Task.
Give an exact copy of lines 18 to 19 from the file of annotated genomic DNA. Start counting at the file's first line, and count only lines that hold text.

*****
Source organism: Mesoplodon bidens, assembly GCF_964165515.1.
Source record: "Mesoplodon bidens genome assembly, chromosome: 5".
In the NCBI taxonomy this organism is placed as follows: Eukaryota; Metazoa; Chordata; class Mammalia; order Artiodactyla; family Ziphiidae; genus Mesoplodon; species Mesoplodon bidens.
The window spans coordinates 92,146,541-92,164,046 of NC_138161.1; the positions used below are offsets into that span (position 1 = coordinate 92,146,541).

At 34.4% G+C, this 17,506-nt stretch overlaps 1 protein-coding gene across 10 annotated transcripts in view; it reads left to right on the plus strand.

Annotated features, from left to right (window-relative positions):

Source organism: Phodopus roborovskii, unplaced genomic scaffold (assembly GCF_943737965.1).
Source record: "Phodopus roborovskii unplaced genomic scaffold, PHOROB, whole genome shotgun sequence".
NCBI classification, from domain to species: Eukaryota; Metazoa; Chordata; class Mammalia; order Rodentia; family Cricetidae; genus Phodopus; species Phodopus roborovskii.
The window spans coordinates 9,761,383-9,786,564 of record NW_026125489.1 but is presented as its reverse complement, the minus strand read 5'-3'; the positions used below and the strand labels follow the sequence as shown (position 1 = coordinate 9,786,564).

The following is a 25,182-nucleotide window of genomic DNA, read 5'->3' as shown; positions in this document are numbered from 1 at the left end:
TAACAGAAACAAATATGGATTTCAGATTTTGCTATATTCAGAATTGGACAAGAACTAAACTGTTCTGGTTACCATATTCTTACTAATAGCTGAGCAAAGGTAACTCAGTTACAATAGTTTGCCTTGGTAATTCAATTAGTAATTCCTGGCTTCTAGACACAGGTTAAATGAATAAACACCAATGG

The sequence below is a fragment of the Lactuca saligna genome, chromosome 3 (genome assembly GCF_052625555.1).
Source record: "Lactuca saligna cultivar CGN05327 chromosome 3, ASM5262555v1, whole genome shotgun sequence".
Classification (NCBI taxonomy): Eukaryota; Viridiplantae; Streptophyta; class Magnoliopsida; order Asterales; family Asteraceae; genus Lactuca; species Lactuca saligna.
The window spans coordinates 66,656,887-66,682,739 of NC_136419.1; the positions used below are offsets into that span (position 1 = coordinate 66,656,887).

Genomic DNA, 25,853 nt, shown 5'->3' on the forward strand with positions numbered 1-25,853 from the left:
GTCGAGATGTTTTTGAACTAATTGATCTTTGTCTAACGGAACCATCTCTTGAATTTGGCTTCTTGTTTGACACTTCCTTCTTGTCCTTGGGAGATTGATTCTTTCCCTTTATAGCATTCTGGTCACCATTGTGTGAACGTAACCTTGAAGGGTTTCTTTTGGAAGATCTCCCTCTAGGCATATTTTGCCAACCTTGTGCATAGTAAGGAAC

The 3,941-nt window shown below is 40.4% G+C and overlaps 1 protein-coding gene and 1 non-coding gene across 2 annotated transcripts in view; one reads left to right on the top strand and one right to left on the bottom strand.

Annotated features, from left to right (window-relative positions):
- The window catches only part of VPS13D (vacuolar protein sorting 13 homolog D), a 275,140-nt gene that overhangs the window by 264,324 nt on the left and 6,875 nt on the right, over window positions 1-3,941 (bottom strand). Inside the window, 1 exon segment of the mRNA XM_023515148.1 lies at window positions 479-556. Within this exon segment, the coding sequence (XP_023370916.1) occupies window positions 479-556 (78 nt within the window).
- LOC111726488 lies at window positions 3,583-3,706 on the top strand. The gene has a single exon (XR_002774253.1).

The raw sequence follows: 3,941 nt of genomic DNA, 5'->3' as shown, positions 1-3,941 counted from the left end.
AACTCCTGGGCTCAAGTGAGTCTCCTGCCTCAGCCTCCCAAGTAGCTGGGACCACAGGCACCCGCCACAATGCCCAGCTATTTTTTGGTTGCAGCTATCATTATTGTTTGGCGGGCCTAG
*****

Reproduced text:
GTCGAGATGTTTTTGAACTAATTGATCTTTGTCTAACGGAACCATCTCTTGAATTTGGCTTCTTGTTTGACACTTCCTTCTTGTCCTTGGGAGATTGATTCTTTCCCTTTATAGCATTCTGGTCACCATTGTGTGAACGTAACCTTGAAGGGTTTCTTTTGGAAGATCTCCCTCTAGGCATATTTTGCCAACCTTGTGCATAGTAAGGAAC

The 3,941-nt window shown below is 40.4% G+C and overlaps 1 protein-coding gene and 1 non-coding gene across 2 annotated transcripts in view; one reads left to right on the top strand and one right to left on the bottom strand.